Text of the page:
Cat's Eye is the story of Elaine Risley, a controversial painter who returns to Toronto, the city of her youth, for a retrospective of her art. Engulfed by vivid images of the past, she reminisces about a trio of girls who initiated her into the fierce politics of childhood and its secret world of friendship, longing, and betrayal. Elaine must come to terms with her own id...more
It's a little tough-going to talk about this book, because the description makes it sound so Ya-Ya Sisterhood chick-lit. Girl/girl friendships, coming of age, an assembly-line presentation of messy sexual relationships, dadurdydurr. It's sad that a simple outline of the plot could potentially close off 50% (or more) of the population's interest in reading this book, because unlike her speculative fiction, this is less a plot-driven novel reveling in world-building, and more of a parade of...more
Simply put, I worship this book.
Cat’s Eye follows the controversial painter Elaine as she reflects upon her childhood and younger years when she returns to Toronto (the city of her youth) for a retrospective of her works. Her reflections stir up memories of friendship, longing, betrayal, love, hate, and pain. Especially haunting are her memories of Cordelia, a childhood friend with whom she had a co...more
Buffy: Well, if you feel so alone, then why do you work so hard at being popular?
Cordelia: Well, it beats being alone all by yourself.
(from Buffy th...more
Knowing too much about other people puts you in their power, they have a claim on you, you are forced to understand their reasons for doing things and then you are weakened.
I disagree. But I see how it can become someone's truth.
I have no words (well, in a manner of speaking) to describe my love for this book. I finished it really, really late the other night after a night out with some friends and was completely overwhelmed. It's taken me a few days to review it, just because of how emotionally devastating the book is.
Cat's Eye (from the almost-always-fabulous Atwood) is less a narrative than a glimps...more
Cat's Eye is the story of Elaine Risley, a middle-aged artist who returns to the city where she grew up, Toronto, for a retrospec...more
It's not a country, okay? It's just some dude in Minnesota with a big back yard.
Glad we got that out of the way.
While not being able to immerse myself into the story as quickly or as deeply as The Handmaid's Tale, I found the book to instead be a slow burn, gradually drawing me in and not letting go until the end.
In Cat's Eye, Atwood's protagonist reflects on the development of relationships between women (girls) in all their complexi...more
Elaine's the most passive character in any book I can remember reading this year, and she's the protagonist and narrator to boot. She just sat around and waited for the book to happen to her, and meanwhile I'm readin...more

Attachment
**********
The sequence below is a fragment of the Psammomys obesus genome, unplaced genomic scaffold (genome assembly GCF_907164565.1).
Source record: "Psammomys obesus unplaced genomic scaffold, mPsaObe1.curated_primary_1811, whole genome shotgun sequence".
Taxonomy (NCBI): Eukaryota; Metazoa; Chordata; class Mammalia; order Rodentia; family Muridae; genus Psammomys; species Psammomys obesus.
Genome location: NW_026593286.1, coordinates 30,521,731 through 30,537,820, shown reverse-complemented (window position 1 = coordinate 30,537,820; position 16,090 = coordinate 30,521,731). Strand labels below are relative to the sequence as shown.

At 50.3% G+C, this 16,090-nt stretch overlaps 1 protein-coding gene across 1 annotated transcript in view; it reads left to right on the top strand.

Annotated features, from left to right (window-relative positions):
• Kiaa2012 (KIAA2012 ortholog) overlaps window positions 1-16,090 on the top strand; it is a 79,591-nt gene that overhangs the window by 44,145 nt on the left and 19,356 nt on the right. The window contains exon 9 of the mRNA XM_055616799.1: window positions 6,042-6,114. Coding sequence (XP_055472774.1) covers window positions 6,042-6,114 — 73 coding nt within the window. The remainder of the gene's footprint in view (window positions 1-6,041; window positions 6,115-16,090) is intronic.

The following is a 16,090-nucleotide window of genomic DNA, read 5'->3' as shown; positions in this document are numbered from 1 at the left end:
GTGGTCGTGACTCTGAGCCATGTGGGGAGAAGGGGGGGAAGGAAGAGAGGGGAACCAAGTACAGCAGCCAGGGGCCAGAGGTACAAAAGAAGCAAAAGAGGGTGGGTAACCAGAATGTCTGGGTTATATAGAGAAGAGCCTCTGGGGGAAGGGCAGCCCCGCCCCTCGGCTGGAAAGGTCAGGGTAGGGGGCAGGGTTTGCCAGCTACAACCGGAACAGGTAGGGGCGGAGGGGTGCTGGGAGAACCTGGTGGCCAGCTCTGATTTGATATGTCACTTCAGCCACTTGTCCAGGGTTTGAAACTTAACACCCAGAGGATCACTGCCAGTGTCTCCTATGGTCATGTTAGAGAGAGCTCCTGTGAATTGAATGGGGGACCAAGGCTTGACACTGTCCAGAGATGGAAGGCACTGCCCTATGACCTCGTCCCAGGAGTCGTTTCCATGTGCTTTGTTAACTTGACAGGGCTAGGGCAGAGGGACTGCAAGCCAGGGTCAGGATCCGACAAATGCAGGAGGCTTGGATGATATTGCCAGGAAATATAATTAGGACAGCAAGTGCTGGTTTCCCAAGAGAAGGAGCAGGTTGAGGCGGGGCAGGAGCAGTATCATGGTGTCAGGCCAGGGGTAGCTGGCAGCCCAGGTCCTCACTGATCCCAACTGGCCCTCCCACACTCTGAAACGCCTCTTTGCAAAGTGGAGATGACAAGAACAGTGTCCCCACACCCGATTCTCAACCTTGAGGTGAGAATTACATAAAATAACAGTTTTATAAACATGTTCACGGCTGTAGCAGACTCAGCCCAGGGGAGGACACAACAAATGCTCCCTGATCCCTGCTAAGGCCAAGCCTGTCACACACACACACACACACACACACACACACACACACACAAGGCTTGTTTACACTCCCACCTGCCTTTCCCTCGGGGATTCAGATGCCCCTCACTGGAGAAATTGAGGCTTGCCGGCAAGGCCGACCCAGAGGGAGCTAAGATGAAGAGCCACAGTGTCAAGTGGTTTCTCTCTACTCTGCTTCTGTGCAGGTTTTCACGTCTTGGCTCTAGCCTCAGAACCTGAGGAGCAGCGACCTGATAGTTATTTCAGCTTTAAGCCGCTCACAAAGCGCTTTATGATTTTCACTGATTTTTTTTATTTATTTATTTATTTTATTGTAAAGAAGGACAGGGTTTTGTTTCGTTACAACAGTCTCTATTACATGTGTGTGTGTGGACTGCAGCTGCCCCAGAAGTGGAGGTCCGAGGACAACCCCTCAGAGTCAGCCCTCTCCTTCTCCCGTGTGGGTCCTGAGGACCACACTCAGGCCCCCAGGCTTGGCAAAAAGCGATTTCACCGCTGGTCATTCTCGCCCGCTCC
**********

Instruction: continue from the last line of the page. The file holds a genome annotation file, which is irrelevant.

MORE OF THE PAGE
The story is mostly told in flashbacks. A woman comes to Toronto for a retrospective showing of her art. She hasn’t been there in many years, and now finding herself there she is awash in memories, especially those involving another...more
The way this book was structured was the most interesting thing for me: the past blending with the present, the present fading back into the past. Another interesting thing was the handle Atwood has on people -- specifically, little girls. I knew a Cordelia, a Grace, a Carol. An Elaine.
On the other, I'd say my actual enjoyment of this book was more of a 3.
This could be because this book is a book that should be devoured in one go and not, as I did, picked at.
Or because I'm a literary heathen.
If she remembers. Perhaps she’s forgotten the bad things, what she said to me, what she did. Or she does remember them, but in a minor way, as if remembering a game, or a single prank, a single trivial secret, of the kind girls tell and then forget.
She will have her own version. I am not the centre of her story, because she herself is that. But I could give her so...more
With full disclosure I have to admit this is not actually my first DBR, it comes in after both Ryker's Burden Kansas and Cohen's Beautiful Losers. Something about books I love apparently makes booziness happen, hmmmmmm....
There are times that I am loath to tell people where I'm from, not because I don't like it, I do!! Canada is a truly lovely place to live and I have been blessed with a life of much happiness here, it's because when I say I'm from Canada I always get that...more
Elaine is an artist in her late fifties/early sixties revisiting Toronto for the ope...more
I had difficulty getting into this book, and fought the urge to put it down and never resume reading until around page 300. Following the life of our fictitious narrator, I had difficulty finding something to which I could relate until she hit college age and became...more
This book is narrated by a middle-aged painter named Elaine Risley and it's about her life. That's it. There isn't any plot. Nothing 'happens'. Something keeps happening all the time, but not in dramatic terms. Although there is drama, here and there. But mostly, this is a book about reminiscence and coming to terms with your life. Doesn't sound very i...more
This is one of those books that I felt unprepared for. There is so much here. I became overwhelmed with the themes and commentaries and issues. So I focused on the story.
I loved reading about Elaine's childhood. I loved the description of the time, the scene, the day to day life of another generation. The children were fascinating in their meanness, a meanness I remember. Was I that mean? The idea that I may have been is heartbreaking. Once the mai...more
Throughout her writing career, Margaret Atwood has received numerous awards and honourary degrees. She is the author of more than thirty-five volumes of poetry, childr...more